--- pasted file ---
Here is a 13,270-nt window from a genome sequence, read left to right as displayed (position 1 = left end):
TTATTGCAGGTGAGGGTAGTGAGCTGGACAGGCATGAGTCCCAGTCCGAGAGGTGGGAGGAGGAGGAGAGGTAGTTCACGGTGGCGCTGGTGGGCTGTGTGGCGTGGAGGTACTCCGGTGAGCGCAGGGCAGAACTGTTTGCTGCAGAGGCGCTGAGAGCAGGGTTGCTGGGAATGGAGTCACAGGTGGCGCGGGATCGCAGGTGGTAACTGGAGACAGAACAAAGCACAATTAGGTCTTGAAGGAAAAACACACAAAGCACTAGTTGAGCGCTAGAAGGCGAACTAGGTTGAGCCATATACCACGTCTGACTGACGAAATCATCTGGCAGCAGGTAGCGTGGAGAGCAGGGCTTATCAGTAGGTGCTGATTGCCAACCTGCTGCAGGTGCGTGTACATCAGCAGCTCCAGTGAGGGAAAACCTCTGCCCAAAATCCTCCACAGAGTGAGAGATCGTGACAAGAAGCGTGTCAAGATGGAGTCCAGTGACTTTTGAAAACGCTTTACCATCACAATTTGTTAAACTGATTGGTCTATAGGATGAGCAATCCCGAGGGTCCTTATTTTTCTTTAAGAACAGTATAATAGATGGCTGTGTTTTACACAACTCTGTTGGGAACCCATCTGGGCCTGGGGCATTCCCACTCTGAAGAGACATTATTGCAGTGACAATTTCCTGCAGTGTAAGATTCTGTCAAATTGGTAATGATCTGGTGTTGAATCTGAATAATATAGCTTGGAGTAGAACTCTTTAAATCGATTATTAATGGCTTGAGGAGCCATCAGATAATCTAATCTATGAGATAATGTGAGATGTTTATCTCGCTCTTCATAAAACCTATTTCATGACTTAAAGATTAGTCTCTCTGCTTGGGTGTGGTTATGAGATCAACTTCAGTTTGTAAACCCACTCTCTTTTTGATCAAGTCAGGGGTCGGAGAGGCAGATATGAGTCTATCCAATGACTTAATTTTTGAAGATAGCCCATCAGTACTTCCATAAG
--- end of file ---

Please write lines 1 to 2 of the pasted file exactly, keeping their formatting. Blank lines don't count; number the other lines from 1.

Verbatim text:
Here is a 13,270-nt window from a genome sequence, read left to right as displayed (position 1 = left end):
TTATTGCAGGTGAGGGTAGTGAGCTGGACAGGCATGAGTCCCAGTCCGAGAGGTGGGAGGAGGAGGAGAGGTAGTTCACGGTGGCGCTGGTGGGCTGTGTGGCGTGGAGGTACTCCGGTGAGCGCAGGGCAGAACTGTTTGCTGCAGAGGCGCTGAGAGCAGGGTTGCTGGGAATGGAGTCACAGGTGGCGCGGGATCGCAGGTGGTAACTGGAGACAGAACAAAGCACAATTAGGTCTTGAAGGAAAAACACACAAAGCACTAGTTGAGCGCTAGAAGGCGAACTAGGTTGAGCCATATACCACGTCTGACTGACGAAATCATCTGGCAGCAGGTAGCGTGGAGAGCAGGGCTTATCAGTAGGTGCTGATTGCCAACCTGCTGCAGGTGCGTGTACATCAGCAGCTCCAGTGAGGGAAAACCTCTGCCCAAAATCCTCCACAGAGTGAGAGATCGTGACAAGAAGCGTGTCAAGATGGAGTCCAGTGACTTTTGAAAACGCTTTACCATCACAATTTGTTAAACTGATTGGTCTATAGGATGAGCAATCCCGAGGGTCCTTATTTTTCTTTAAGAACAGTATAATAGATGGCTGTGTTTTACACAACTCTGTTGGGAACCCATCTGGGCCTGGGGCATTCCCACTCTGAAGAGACATTATTGCAGTGACAATTTCCTGCAGTGTAAGATTCTGTCAAATTGGTAATGATCTGGTGTTGAATCTGAATAATATAGCTTGGAGTAGAACTCTTTAAATCGATTATTAATGGCTTGAGGAGCCATCAGATAATCTAATCTATGAGATAATGTGAGATGTTTATCTCGCTCTTCATAAAACCTATTTCATGACTTAAAGATTAGTCTCTCTGCTTGGGTGTGGTTATGAGATCAACTTCAGTTTGTAAACCCACTCTCTTTTTGATCAAGTCAGGGGTCGGAGAGGCAGATATGAGTCTATCCAATGACTTAATTTTTGAAGATAGCCCATCAGTACTTCCATAAG